Origami, Original Designs

I thought this would be a nice one for Halloween. While I was making orks, I thought it would be fun to try and make Gothmog. Here he is.


Gothmog is the king of the Balrogs in the Silmarillion (from the Lord of the Rings universe). There’s another Gothmog in the Return of the King who’s an ork or something. So not that guy. Gothmog (more or less) killed Fëanor, the elf dude who made the Silmarils. He’s my favourite character in the whole that stuff (although I did kind of only skim the Silmarillion).

Balrogs aren’t exactly well described in any of the books. They’re probably man-sized, unless they just look that way from a distance, and may have wings, as long as they don’t just cause shadows that look like wings. They all have fire whips and may have swords, except Gothmog, who has a big black axe.


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He got a little complicated, so I made the whip and axe out of different squares of paper. He has some pretty large wings, hands with fingers, and a little tail (mainly because I had some extra paper there). The main feature is the head. He has two large teeth/tusks on the bottom of his mouth, four on the upper part, and a large tongue. He also has a mane of fire and 12 horns (6 on each side). I think he ended up pretty good.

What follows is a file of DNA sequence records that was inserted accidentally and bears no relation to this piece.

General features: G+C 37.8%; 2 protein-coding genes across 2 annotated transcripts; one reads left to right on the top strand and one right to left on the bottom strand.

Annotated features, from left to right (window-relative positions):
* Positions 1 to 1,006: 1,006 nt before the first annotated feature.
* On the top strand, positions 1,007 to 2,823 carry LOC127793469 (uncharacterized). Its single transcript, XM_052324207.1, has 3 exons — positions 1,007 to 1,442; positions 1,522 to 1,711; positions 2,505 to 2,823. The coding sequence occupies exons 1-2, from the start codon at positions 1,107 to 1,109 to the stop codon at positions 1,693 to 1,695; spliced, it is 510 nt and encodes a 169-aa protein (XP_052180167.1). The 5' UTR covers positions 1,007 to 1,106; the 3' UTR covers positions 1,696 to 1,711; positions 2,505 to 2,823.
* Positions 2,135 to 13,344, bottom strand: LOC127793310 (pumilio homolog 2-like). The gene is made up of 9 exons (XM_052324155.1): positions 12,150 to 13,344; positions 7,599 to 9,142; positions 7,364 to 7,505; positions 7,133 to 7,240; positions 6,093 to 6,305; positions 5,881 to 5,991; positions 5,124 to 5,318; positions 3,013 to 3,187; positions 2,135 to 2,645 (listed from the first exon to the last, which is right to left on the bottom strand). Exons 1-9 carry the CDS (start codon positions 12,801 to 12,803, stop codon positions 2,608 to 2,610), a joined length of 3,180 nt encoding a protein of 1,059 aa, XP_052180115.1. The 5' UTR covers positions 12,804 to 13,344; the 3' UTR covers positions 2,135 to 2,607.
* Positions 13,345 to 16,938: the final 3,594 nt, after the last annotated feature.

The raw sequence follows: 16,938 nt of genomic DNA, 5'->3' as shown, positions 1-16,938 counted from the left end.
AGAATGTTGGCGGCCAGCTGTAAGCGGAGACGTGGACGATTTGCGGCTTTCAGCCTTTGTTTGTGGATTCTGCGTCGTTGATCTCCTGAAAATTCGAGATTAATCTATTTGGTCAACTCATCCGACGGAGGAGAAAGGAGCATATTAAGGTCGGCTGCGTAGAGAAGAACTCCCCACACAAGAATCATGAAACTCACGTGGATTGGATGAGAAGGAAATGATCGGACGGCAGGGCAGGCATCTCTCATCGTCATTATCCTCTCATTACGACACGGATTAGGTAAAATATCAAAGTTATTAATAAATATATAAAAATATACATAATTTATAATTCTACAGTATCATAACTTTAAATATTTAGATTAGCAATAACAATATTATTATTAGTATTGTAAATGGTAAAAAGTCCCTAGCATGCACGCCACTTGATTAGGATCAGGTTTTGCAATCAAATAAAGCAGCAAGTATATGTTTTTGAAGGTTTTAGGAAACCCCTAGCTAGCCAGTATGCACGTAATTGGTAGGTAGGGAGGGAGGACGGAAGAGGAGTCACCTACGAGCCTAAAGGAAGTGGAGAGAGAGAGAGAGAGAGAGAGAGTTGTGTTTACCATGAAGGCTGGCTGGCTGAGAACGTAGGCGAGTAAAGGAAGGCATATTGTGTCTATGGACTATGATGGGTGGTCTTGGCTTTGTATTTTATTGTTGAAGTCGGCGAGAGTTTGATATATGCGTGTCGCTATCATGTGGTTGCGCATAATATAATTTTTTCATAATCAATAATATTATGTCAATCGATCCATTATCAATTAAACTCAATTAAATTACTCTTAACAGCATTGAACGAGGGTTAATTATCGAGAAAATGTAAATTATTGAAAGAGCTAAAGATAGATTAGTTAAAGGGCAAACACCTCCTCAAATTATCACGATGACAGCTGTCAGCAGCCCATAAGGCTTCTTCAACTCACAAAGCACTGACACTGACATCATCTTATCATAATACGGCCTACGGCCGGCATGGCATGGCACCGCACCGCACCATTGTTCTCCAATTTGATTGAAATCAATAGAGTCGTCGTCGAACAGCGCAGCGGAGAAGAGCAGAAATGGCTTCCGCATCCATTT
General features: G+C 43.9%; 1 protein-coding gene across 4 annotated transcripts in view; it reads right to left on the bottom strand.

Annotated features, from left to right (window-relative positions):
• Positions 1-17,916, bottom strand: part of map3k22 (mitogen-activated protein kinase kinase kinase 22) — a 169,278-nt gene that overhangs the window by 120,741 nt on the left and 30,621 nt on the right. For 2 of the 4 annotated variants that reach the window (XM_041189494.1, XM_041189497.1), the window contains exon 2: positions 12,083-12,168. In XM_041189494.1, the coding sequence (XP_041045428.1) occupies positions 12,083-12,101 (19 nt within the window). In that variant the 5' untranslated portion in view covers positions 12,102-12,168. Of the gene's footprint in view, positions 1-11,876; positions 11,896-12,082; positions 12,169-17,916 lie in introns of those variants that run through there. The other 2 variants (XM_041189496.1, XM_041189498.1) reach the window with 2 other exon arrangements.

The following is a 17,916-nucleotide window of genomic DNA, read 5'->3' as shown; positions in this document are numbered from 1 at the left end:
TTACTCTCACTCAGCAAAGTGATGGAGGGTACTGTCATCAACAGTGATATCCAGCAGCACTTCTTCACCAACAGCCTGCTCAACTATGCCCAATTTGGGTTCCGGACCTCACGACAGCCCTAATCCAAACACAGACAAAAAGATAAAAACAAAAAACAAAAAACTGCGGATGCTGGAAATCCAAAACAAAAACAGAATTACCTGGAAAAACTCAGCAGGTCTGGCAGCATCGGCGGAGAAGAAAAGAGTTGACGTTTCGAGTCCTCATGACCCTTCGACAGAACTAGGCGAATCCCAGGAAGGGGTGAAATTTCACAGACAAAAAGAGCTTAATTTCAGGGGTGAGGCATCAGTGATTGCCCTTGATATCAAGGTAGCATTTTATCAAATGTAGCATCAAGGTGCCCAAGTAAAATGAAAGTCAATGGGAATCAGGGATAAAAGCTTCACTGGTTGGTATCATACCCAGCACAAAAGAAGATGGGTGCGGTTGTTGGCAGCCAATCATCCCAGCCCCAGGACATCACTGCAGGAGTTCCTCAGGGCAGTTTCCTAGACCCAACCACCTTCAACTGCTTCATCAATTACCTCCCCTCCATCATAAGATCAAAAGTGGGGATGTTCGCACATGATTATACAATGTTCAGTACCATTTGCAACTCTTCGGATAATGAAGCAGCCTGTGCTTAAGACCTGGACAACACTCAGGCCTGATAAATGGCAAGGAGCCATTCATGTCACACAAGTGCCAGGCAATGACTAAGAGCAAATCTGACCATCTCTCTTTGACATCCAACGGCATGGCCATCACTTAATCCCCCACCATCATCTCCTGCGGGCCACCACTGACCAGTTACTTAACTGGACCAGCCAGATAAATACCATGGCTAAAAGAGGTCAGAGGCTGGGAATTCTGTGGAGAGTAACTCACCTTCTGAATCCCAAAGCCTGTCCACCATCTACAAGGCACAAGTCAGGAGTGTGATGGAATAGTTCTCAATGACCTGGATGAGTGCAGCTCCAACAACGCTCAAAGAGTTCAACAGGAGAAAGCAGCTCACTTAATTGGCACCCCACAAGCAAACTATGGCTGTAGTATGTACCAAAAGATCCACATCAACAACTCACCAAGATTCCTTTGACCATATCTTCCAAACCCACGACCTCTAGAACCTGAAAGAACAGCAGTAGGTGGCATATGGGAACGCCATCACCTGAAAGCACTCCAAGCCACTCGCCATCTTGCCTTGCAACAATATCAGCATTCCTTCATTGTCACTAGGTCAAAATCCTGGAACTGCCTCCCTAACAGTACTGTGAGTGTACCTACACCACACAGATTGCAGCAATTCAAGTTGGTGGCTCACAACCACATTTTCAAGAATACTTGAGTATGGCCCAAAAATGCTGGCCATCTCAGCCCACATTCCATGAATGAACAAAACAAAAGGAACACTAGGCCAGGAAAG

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Scaled Works of Satoshi Kamiya 2 15-16

Origami, Scaled Works of Satoshi Kamiya

I been pretty busy recently.

These are the last 2 models from Satoshi Kamiya’s second book “Works of Satoshi Kamiya 2”, folded with 27.9 cm squares.

The first is the Minotaur, from Greek mythology. He’s really more of a prop, but I’ve always thought of him as a tragic dude. He’s half bull, because Poseidon cursed Minos, king of Crete, for not sacrificing his best bull. At least he should have, but he cursed the king’s wife to fall in love with the bull. I suppose making the king fall in love with the bull is more of a limerick than a myth.

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Kamiya’s minotaur seems to have some body aspects in common with the Bahamut. His head and arms are very distinct.

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The final model is the Phoenix. This is actually his 3.5 version of his phoenix models. He also has the 3.0 version’s crease pattern on his website. I like both models, but, while they have distinct tails, he only included one because they are so similar. It’s a fun model to fold by both diagrams and crease pattern.

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That’s all for this book, and he doesn’t have another one (yet, he has many more models). I wonder if I should do another book to scale.

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